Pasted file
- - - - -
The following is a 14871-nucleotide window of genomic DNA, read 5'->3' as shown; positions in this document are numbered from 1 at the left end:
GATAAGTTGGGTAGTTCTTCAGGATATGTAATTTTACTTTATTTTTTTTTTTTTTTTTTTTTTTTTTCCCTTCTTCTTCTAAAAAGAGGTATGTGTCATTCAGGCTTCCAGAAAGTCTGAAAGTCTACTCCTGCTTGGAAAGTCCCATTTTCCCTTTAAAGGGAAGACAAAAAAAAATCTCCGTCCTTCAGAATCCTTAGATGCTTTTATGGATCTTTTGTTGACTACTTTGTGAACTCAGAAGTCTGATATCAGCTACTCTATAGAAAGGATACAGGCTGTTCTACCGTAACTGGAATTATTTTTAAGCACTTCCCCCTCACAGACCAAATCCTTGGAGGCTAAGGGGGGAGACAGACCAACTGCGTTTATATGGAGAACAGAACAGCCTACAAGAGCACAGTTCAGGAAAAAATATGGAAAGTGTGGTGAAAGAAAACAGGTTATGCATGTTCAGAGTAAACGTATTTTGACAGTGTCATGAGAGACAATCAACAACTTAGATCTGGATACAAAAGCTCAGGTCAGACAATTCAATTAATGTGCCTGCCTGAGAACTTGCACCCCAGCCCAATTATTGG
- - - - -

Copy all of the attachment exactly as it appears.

The following is a 14871-nucleotide window of genomic DNA, read 5'->3' as shown; positions in this document are numbered from 1 at the left end:
GATAAGTTGGGTAGTTCTTCAGGATATGTAATTTTACTTTATTTTTTTTTTTTTTTTTTTTTTTTTTCCCTTCTTCTTCTAAAAAGAGGTATGTGTCATTCAGGCTTCCAGAAAGTCTGAAAGTCTACTCCTGCTTGGAAAGTCCCATTTTCCCTTTAAAGGGAAGACAAAAAAAAATCTCCGTCCTTCAGAATCCTTAGATGCTTTTATGGATCTTTTGTTGACTACTTTGTGAACTCAGAAGTCTGATATCAGCTACTCTATAGAAAGGATACAGGCTGTTCTACCGTAACTGGAATTATTTTTAAGCACTTCCCCCTCACAGACCAAATCCTTGGAGGCTAAGGGGGGAGACAGACCAACTGCGTTTATATGGAGAACAGAACAGCCTACAAGAGCACAGTTCAGGAAAAAATATGGAAAGTGTGGTGAAAGAAAACAGGTTATGCATGTTCAGAGTAAACGTATTTTGACAGTGTCATGAGAGACAATCAACAACTTAGATCTGGATACAAAAGCTCAGGTCAGACAATTCAATTAATGTGCCTGCCTGAGAACTTGCACCCCAGCCCAATTATTGG